News surfaced earlier this month about the Canadian health care system’s planned expansion of medically assisted suicide and the shockingly low bar required for administering such procedures.
Soon, Canadians will be able to request permanent release if they are suffering from something as commonplace as “mental health issues.”
As medically assisted suicide becomes increasingly popular and easier to access, while rates of substance use, overdose, and depression also increase, people are turning to assisted suicide to escape their pain.
Despair has increasingly come to characterize Western civilization, and more and more people are seeking release. The widespread insistence on escaping pain regardless of the consequences, instead of learning to live with it and thriving despite it, presents an existential crisis for the West.
How can a civilization remain, let alone thrive, if it tacitly encourages people to opt out of life when faced with hardship?
Canada’s Death Cult
In 2019, Alan Nichols, a 61-year-old man, was hospitalized in Canada due to mental health problems and concerns that he might be suicidal. The Associated Press reported that within a month of his hospitalization, Nichols requested and subsequently received medically assisted suicide. He wanted to die because he was experiencing “hearing loss.”
According to Canadian law, someone can receive medically assisted suicide only if they understand that the process results in the irreversible condition of death and are experiencing chronic, unbearable physical pain that other treatment methods will not alleviate.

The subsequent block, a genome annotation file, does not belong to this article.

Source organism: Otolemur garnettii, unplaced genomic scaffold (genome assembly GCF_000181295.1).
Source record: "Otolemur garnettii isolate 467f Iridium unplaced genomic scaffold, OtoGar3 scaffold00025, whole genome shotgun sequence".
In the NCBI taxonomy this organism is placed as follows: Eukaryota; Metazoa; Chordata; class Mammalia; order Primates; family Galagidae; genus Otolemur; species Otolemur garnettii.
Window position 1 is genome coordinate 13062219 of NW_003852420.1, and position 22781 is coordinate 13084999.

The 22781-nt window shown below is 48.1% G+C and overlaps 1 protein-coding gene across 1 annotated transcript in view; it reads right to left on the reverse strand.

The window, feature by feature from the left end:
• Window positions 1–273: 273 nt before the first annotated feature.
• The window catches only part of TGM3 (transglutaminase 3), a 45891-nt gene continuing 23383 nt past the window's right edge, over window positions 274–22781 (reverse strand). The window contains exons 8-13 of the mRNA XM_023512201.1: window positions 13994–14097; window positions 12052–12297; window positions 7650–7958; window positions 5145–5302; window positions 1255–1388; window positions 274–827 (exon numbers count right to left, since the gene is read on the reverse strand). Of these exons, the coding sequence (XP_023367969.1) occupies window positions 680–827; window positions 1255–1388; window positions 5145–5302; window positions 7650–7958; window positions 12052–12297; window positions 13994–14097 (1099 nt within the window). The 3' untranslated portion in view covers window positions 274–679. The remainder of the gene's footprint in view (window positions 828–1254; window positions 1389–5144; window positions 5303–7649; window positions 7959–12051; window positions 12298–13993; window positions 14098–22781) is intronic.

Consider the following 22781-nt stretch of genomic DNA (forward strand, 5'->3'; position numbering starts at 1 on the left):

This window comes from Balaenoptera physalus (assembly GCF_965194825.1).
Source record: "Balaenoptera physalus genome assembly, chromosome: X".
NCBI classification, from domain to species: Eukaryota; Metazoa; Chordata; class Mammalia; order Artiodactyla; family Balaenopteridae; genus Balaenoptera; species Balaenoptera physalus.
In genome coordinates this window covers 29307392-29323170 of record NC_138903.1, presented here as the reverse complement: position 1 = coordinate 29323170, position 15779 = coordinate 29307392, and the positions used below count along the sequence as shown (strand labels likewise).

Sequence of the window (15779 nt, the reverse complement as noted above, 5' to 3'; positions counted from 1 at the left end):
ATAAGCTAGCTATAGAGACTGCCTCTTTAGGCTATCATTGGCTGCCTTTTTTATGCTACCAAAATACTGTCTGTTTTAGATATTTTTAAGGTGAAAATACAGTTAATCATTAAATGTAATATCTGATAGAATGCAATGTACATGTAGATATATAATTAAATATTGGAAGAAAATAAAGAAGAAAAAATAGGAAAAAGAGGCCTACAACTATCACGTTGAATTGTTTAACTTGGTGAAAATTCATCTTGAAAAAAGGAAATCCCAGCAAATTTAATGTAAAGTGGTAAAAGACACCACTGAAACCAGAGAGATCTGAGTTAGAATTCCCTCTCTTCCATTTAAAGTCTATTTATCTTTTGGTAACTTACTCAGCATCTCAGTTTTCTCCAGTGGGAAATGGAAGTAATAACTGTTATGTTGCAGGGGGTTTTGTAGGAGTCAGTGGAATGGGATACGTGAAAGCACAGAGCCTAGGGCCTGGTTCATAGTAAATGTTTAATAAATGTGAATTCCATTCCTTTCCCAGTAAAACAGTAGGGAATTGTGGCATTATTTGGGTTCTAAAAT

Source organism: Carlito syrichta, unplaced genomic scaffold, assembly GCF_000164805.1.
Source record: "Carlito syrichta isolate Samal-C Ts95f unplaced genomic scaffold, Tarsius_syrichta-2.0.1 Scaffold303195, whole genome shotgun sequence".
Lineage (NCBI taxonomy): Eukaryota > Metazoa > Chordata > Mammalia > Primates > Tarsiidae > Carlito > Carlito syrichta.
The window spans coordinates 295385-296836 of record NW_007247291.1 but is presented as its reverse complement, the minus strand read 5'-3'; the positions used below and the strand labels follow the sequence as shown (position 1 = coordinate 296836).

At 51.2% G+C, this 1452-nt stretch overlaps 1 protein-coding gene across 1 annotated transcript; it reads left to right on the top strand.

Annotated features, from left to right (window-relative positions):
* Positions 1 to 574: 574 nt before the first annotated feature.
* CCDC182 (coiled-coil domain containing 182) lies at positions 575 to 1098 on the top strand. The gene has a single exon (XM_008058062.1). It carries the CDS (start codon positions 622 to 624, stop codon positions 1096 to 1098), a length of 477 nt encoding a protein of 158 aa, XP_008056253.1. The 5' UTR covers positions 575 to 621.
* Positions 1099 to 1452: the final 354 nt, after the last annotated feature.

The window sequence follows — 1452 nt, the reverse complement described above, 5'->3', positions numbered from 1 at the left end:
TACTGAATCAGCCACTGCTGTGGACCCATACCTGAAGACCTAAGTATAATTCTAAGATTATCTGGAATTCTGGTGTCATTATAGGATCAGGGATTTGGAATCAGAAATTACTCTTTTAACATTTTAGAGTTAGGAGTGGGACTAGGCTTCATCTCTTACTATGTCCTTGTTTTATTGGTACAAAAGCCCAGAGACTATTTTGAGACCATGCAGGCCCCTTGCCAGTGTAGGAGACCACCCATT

The law requires that someone seeking to receive medically assisted suicide must be in unbearable pain and understand that they are requesting to be put to death. Nichols’ family claims that at the time of his request, he neither understood the process nor was suffering unbearably, but, despite this, the hospital’s staff helped him request euthanasia.
So accessible is assisted suicide in Canada that disabled people choose to be put down instead of living with their disabilities. Assisted suicide has become so prevalent among the disabled in Canada that even the United Nations raised concerns about its availability.
A 2021 memo from the Special Rapporteurs on extreme poverty and human rights and the rights of persons with disabilities along with the Independent Expert on the enjoyment of all human rights by older persons stated:
“It is not beyond possibility that, if offered an expanded right [to medically assisted suicide], persons with disabilities may decide to end their lives because of broader social factors, including loneliness, social isolation and lack of access to quality support services. Indeed, persons with disabilities, particularly older persons with disabilities, may be vulnerable to explicit or implicit pressures arising from their context, including expectations from family members, financial pressures, cultural messages.”